@ Charlie Carter, Posted June 13, 2017 at 3:51 pm Exactly, …

Comment on Loop Road heading towards jobs by Erwin Chlanda.

@ Charlie Carter, Posted June 13, 2017 at 3:51 pm
Exactly, Charlie. A camp ground accessible by all vehicles, not just 4WDs, at the entrance to the Gosse Bluff crater would be excellent. A three or four kilometre walk into the crater would be just perfect.
A 12 kilometre return walk just to get to the entrance of the crater, for those who don’t have a 4WD, the ones for whom the Loop was sealed, is insane planning.
Erwin Chlanda, Editor.

Erwin Chlanda Also Commented

Loop Road heading towards jobs
@ Charlie Carter, Posted June 7, 2017 at 9:24 am
Hi Charlie,
The six kilometre access road to the edge of the Gosse Bluff crater is 1.5% of the 400 km Inner Loop. That means 98.5% of the Inner Loop attractions are now assessible by any car, whereas one major attraction, Gosse Bluff, is not because the short access road is designated 4WD.
The crater, one of our major natural wonders, was a specific reason for spending $25.5m of public money to provide a magnificent round-trip, rather than having two out-and-return options.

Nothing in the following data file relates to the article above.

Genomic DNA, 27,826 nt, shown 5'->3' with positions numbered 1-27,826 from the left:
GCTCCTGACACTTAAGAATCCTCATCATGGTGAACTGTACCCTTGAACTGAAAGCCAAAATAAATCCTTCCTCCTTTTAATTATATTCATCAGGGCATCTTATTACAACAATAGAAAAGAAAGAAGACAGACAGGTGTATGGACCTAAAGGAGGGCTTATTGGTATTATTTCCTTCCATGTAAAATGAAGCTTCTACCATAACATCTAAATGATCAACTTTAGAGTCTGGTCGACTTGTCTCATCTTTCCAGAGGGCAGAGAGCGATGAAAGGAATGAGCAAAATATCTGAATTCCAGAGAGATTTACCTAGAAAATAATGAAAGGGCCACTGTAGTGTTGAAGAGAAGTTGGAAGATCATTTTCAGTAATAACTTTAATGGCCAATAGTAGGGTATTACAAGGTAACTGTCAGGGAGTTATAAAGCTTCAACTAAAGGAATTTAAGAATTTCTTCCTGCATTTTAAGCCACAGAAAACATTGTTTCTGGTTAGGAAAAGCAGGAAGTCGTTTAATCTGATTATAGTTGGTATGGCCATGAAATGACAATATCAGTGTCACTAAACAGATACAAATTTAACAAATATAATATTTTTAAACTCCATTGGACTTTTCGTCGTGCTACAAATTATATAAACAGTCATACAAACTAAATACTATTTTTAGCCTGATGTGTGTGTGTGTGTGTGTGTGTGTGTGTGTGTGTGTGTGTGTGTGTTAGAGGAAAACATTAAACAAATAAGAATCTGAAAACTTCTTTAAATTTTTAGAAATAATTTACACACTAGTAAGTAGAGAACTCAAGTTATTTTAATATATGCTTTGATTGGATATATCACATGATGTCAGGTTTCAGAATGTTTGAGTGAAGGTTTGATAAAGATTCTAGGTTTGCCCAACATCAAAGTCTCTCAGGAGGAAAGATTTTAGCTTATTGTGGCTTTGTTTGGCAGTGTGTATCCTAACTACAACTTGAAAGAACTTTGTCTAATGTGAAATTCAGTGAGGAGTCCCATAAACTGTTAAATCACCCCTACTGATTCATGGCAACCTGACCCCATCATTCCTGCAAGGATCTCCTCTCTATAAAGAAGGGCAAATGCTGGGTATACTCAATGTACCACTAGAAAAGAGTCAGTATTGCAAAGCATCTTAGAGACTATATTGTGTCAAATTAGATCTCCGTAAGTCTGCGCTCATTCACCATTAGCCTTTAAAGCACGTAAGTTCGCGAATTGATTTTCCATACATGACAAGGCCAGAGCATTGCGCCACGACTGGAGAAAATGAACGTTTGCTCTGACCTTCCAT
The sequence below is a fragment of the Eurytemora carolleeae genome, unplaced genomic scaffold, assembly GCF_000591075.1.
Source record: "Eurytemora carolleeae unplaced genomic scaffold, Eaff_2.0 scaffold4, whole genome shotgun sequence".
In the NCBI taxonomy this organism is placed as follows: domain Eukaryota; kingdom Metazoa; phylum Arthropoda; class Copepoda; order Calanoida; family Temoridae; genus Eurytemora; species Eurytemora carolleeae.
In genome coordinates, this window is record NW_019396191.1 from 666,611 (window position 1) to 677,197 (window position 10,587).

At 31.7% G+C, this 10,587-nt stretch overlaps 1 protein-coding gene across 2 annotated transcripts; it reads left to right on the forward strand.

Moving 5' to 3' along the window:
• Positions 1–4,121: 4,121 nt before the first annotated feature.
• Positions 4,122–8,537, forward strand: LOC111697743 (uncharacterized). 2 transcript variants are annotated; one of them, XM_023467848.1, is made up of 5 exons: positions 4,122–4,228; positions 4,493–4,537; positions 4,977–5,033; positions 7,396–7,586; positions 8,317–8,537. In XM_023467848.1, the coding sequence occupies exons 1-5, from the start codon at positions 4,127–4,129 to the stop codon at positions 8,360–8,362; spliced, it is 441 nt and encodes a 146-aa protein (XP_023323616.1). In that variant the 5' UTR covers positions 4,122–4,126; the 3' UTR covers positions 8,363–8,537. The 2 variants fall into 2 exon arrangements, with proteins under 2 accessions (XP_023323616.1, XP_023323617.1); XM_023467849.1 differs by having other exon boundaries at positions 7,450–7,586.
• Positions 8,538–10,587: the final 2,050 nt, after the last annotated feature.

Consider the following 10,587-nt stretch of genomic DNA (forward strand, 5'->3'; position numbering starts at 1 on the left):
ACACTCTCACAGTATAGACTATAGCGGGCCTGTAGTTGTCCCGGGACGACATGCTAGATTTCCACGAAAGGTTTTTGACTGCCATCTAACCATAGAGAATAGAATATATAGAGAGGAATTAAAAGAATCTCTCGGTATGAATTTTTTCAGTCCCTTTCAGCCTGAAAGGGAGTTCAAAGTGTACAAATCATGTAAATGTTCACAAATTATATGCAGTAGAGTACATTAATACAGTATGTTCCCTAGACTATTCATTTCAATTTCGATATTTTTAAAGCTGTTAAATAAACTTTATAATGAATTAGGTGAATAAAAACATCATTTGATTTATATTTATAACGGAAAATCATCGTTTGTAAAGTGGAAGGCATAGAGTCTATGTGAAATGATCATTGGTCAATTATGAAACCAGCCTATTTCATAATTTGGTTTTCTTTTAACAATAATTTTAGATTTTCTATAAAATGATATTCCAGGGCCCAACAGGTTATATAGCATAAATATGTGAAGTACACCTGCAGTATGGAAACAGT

Most people would consider that an excellent investment decision were it not for the exclusion of most travellers, including intending ones, from Gosse Bluff.
Calculated at the cost of the 43 km section just completed, to seal the Gosse Bluff access would have cost $3.6m, or far less as a 2WD dirt road.
Most would agree that spending this paltry sum would have been worth-while, adding Gosse Bluff to the West Macs attractions accessible by conventional cars.
You appear to be defending a situation were tourists with deeper pockets will get access to this attraction whereas others won’t.
Are you suggesting that Gosse Bluff being a sacred site justifies giving richer people access that is denied to poorer ones?
According to a local quote I got yesterday, a small 2WD hire car costs $384 a week, and a 4WD $1204, more than three times as much.
Are you saying the access road to Palm Valley in such poor condition because it is a sacred site?
The caravaners I spoke with explained they were not prepared to unhook their vans and leave them unattended in what they see as a very remote area.
Of course us locals know that remoteness enhances safety, but we can’t mandate what people believe who’ve travelled thousands of kilometres to enjoy the beauty of our country, and spend their money with us. The customer is always right, as the saying goes.
Erwin Chlanda, Editor, Alice Springs News Online.


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